Summary judgment is warranted when “the movant shows that there is no genuine dispute as to any material fact and the movant is entitled to judgment as a matter of law.” Fed.R.Civ.P. 56(a). A fact is “material” if it is essential to the proper disposition of the claim under the relevant substantive law. Wright v. Abbott Labs., Inc., 259 F.3d 1226, 1231-32 (10th Cir. 2001). A dispute is “genuine” if the evidence is such that it might lead a reasonable jury to return a verdict for the nonmoving party. Allen v. Muskogee, Okl., 119 F.3d 837, 839 (10th Cir. 1997). When reviewing motions for summary judgment, a court must view the evidence in the light most favorable to the non-moving party. Id. However, conclusory statements based merely on conjecture, speculation, or subjective belief do not constitute competent summary judgment evidence. Bones v. Honeywell Int'l, Inc., 366 F.3d 869, 875 (10th Cir. 2004).


         ELM's motion centers on its allegation that CenturyLink has been improperly withholding funds for damages that pre-date the 2013 Agreement based on the parties' 2009 Agreement, which ELM argues, was superseded and voided by virtue of an merger clause in the 2013 Agreement. ELM specifically references fifty-seven damage claims totaling $1, 567, 775.91 that occurred between September 2008 and February 2013 and that, it claims, have been improperly withheld under the 2013 Agreement. CenturyLink responds that the merger clause in the 2013 Agreement did not supersede or void the 2009 Agreement, and thus, the damages under it remain owing.

         The Court agrees with CenturyLink that the merger clause did not void ELM's obligations under the 2009 Agreement. Under New York law[2], written agreements are construed in accordance with the parties' intent and “[t]he best evidence of what parties to a written agreement intend is what they say in their writing.” Greenfield v. Philles Records, 98 N.Y.2d 562, 569 (2002) (internal quotation marks and citation omitted). As such, “a written agreement that is complete, clear and unambiguous on its face must be enforced according to the plain meaning of its terms.” Id. Where a contract contains a merger clause, a court is obliged “to require full application of the parol evidence rule in order to bar the introduction of extrinsic evidence to vary or contradict the terms of the writing.” Schron v. Troutman Sanders LLP, 20 N.Y.3d 430, 436 (2013) (quoting Primex Intl. Corp. v. Wal-Mart Stores, 89 N.Y.2d 594, 599 (1997)).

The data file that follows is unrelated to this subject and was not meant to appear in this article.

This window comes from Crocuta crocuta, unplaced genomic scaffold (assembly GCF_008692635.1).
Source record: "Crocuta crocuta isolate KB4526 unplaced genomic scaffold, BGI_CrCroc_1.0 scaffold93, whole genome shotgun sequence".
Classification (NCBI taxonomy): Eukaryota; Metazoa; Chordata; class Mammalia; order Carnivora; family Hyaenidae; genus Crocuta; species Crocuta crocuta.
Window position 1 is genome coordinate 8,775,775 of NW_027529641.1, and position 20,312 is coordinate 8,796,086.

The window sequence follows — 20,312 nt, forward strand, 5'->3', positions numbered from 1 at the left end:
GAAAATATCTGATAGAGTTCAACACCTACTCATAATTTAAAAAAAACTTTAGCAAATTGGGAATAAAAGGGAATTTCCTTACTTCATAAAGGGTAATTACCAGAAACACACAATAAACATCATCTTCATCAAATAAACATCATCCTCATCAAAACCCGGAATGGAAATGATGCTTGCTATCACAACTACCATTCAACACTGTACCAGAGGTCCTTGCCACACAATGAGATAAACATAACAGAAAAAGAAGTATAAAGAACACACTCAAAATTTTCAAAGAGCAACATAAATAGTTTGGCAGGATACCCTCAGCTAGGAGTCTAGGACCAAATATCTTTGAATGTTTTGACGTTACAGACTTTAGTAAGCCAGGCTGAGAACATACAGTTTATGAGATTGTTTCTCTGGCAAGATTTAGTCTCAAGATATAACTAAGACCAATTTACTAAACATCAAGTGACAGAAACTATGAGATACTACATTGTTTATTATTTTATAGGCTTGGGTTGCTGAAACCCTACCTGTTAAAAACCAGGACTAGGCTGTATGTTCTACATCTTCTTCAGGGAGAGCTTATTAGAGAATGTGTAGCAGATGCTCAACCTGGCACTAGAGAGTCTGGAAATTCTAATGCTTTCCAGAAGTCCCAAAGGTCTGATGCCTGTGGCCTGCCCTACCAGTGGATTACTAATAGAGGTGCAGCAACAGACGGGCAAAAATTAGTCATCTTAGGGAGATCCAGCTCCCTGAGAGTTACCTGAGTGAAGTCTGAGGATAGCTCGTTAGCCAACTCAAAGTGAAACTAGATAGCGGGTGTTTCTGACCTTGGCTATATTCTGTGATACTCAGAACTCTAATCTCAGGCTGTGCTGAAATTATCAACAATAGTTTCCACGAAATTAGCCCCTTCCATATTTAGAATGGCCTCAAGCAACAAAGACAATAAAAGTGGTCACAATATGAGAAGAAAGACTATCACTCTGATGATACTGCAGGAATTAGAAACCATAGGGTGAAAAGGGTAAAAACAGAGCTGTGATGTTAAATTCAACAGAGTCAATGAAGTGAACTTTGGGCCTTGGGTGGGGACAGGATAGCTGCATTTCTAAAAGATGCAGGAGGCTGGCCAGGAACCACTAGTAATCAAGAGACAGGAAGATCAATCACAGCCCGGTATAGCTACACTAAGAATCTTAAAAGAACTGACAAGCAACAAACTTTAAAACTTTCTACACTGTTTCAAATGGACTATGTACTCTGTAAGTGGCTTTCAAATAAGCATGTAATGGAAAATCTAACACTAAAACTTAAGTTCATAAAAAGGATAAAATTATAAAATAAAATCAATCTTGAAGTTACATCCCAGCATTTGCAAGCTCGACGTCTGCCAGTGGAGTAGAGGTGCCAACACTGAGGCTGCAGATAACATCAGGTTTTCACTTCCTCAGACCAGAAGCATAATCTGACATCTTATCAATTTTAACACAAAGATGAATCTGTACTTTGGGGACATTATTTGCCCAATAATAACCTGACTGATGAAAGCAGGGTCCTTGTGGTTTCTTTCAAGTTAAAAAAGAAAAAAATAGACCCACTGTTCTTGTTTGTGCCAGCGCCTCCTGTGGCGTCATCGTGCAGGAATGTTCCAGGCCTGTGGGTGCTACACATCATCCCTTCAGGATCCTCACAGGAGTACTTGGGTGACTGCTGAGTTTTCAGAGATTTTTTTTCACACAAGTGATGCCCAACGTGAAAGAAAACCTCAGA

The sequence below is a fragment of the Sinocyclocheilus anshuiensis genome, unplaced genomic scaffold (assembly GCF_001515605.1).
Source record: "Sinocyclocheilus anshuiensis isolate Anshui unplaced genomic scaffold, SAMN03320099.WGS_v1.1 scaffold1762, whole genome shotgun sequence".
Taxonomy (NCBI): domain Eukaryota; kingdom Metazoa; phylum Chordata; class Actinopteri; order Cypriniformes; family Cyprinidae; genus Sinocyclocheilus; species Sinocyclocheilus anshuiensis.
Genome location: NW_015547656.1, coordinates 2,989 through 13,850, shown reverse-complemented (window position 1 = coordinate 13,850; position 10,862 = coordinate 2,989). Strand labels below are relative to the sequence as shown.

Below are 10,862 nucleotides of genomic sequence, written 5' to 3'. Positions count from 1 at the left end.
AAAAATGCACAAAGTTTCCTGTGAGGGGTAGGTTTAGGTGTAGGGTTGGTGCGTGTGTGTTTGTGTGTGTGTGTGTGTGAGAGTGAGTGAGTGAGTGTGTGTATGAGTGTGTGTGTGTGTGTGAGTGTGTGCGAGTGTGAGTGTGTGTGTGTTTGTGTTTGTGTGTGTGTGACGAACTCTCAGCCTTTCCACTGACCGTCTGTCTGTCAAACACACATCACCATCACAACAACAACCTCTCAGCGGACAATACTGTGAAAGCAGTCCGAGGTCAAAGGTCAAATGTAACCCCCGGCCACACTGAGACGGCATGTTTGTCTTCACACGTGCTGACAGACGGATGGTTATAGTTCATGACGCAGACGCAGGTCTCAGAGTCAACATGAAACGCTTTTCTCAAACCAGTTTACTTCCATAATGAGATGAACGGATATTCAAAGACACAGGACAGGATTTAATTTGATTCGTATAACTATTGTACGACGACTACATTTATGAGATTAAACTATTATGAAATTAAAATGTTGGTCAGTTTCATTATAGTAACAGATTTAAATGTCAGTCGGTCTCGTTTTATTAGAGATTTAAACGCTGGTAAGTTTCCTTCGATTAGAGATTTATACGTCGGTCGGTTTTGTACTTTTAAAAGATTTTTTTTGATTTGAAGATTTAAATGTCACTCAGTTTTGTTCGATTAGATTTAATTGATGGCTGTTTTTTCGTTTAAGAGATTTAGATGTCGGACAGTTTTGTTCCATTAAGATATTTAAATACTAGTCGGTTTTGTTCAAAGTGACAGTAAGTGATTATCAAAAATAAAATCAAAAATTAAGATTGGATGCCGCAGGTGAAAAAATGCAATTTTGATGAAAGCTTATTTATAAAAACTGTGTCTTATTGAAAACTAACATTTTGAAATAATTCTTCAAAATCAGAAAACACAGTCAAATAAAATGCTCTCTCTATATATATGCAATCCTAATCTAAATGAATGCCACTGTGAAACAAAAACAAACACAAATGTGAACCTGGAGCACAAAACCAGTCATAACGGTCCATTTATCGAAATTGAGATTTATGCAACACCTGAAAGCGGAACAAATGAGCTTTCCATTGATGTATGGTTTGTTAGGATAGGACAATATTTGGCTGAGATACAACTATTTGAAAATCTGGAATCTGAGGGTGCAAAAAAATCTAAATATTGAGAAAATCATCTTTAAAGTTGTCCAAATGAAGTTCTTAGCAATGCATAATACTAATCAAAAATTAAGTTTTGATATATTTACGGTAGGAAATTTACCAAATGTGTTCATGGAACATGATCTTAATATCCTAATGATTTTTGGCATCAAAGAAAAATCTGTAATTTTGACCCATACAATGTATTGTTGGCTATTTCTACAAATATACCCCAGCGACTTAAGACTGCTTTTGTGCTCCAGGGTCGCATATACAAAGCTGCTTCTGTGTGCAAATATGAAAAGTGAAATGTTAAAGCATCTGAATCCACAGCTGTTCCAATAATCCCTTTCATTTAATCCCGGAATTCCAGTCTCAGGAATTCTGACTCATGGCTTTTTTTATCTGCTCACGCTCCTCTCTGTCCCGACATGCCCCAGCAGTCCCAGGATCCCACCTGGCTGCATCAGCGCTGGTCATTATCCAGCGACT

Moreover, a subsequent contract not pertaining to “precisely the same subject matter” will not supersede an earlier contract unless the subsequent contract has definitive language indicating it revokes, cancels, or supersedes that specific prior contract. CreditSights, Inc. v. Ciasullo, No. 05 CV 9345 (DAB), 2007 WL 943352, at *6 (S.D.N.Y. Mar. 29, 2007) (quoting Globe Food Services Corp. v. Consolidated Edison Co. of New York, Inc., 184 A .D.2d 278 (1st Dep't 1992) (holding that a later contract containing the phrase “this contract shall replace all prior agreements” not sufficiently definitive to supersede a particular earlier contract).

         The general merger clause in the parties' 2013 Agreement is “complete, clear, and unambiguous.” It provides, in pertinent part,

Entire Agreement. The Contract Documents contain the entire understanding between the parties with respect to the subject matter and supersede all prior oral and written understandings, arrangements and agreements ...

Buy This Entire Record For $7.95

Download the entire decision to receive the complete text, official citation,
docket number, dissents and concurrences, and footnotes for this case.

Learn more about what you receive with purchase of this case.